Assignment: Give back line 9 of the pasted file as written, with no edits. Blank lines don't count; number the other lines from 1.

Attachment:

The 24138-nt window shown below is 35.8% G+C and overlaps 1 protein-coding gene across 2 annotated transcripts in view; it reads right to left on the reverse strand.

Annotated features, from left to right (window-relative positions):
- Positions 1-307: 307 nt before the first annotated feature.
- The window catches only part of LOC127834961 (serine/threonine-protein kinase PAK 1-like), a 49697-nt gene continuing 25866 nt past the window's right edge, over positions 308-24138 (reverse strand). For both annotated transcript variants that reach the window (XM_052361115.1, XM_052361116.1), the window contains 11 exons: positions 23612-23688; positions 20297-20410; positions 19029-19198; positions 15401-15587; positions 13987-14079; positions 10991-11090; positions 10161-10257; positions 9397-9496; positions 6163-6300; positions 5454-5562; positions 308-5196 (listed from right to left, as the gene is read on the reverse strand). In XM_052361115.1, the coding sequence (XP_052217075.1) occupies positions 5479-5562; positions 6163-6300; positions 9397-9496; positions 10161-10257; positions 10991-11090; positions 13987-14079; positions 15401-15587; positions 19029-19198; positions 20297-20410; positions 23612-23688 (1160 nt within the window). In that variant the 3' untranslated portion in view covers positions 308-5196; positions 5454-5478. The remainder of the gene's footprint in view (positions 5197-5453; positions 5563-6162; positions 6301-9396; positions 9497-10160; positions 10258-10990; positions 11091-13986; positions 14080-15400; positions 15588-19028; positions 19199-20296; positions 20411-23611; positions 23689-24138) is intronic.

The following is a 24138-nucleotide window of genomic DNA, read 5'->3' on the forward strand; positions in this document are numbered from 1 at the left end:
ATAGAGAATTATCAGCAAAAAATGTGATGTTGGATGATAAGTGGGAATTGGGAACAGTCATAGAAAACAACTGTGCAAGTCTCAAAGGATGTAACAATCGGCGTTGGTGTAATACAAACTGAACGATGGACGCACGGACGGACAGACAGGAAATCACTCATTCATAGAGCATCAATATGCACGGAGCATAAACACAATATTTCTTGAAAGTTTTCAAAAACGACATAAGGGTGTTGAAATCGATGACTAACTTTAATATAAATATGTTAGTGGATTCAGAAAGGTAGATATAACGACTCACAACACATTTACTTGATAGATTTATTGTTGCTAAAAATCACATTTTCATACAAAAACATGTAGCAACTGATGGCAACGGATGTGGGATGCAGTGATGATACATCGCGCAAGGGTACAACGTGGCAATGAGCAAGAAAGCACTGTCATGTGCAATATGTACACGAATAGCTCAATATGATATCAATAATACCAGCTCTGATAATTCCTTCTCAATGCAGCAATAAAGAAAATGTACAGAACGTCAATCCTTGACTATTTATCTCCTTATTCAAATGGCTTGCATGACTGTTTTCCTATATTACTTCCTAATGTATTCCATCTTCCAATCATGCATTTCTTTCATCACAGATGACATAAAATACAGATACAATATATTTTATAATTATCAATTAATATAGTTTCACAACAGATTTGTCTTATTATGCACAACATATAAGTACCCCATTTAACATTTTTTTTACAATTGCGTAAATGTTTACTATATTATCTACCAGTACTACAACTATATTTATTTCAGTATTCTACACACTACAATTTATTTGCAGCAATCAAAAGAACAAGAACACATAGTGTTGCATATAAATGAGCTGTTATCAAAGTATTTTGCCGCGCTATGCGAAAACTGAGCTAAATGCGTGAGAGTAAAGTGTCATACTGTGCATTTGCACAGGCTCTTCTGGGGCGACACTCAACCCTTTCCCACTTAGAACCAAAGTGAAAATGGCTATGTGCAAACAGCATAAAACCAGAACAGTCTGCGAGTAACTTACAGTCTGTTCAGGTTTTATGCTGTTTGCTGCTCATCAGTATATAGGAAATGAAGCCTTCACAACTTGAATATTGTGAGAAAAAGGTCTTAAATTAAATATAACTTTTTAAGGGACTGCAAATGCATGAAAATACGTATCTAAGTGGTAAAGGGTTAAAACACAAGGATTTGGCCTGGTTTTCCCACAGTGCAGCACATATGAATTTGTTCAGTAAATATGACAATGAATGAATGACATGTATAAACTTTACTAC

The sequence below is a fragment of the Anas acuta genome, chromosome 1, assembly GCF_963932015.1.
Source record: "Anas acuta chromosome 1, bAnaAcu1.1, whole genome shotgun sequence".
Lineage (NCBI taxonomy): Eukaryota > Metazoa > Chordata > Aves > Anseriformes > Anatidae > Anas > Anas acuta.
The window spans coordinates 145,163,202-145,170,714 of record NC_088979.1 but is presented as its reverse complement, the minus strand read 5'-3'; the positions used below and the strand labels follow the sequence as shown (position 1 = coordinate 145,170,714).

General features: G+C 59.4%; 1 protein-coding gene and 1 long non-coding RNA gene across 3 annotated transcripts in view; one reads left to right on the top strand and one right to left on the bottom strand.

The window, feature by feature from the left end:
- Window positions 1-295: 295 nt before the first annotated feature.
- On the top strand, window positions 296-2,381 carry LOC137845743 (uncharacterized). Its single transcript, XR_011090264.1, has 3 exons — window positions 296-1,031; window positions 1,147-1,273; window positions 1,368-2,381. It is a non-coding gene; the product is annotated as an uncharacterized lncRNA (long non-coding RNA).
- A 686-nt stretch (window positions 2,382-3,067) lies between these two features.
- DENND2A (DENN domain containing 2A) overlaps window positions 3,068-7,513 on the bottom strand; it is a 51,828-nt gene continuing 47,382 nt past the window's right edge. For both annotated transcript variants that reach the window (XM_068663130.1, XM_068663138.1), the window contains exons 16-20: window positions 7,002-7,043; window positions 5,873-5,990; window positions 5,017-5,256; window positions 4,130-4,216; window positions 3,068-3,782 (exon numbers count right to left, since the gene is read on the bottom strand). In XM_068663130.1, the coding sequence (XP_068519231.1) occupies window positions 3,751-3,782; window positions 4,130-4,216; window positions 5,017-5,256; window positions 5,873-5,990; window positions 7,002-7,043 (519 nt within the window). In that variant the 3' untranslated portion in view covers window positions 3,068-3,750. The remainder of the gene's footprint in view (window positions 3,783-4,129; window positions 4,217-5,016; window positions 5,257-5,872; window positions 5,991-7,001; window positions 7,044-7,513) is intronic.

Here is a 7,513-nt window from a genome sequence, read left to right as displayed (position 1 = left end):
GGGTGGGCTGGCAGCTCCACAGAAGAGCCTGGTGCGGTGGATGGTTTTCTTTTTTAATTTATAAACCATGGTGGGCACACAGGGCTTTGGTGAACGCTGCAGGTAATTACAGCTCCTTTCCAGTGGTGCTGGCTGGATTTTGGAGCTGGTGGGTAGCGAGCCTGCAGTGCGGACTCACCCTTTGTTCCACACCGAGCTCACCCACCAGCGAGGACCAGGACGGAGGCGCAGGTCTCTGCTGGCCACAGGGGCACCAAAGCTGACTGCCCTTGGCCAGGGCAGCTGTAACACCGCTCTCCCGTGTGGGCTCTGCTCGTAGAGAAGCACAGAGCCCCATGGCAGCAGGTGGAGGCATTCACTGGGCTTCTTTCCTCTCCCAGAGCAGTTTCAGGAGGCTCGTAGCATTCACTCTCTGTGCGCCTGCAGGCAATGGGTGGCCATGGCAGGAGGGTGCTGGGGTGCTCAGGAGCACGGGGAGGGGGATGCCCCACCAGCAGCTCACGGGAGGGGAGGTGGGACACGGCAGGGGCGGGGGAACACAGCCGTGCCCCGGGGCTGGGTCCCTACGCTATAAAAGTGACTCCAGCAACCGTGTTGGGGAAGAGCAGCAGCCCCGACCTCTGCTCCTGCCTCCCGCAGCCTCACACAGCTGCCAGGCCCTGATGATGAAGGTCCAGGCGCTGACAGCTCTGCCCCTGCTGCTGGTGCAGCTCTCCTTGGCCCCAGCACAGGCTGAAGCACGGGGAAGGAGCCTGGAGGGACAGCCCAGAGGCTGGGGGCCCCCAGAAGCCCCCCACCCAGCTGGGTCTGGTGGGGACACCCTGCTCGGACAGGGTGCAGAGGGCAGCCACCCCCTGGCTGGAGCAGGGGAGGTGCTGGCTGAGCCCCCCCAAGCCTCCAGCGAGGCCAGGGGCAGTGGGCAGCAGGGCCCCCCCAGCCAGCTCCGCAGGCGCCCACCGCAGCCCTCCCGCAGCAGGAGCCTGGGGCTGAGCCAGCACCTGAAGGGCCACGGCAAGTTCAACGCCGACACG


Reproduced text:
Lineage (NCBI taxonomy): Eukaryota > Metazoa > Chordata > Aves > Anseriformes > Anatidae > Anas > Anas acuta.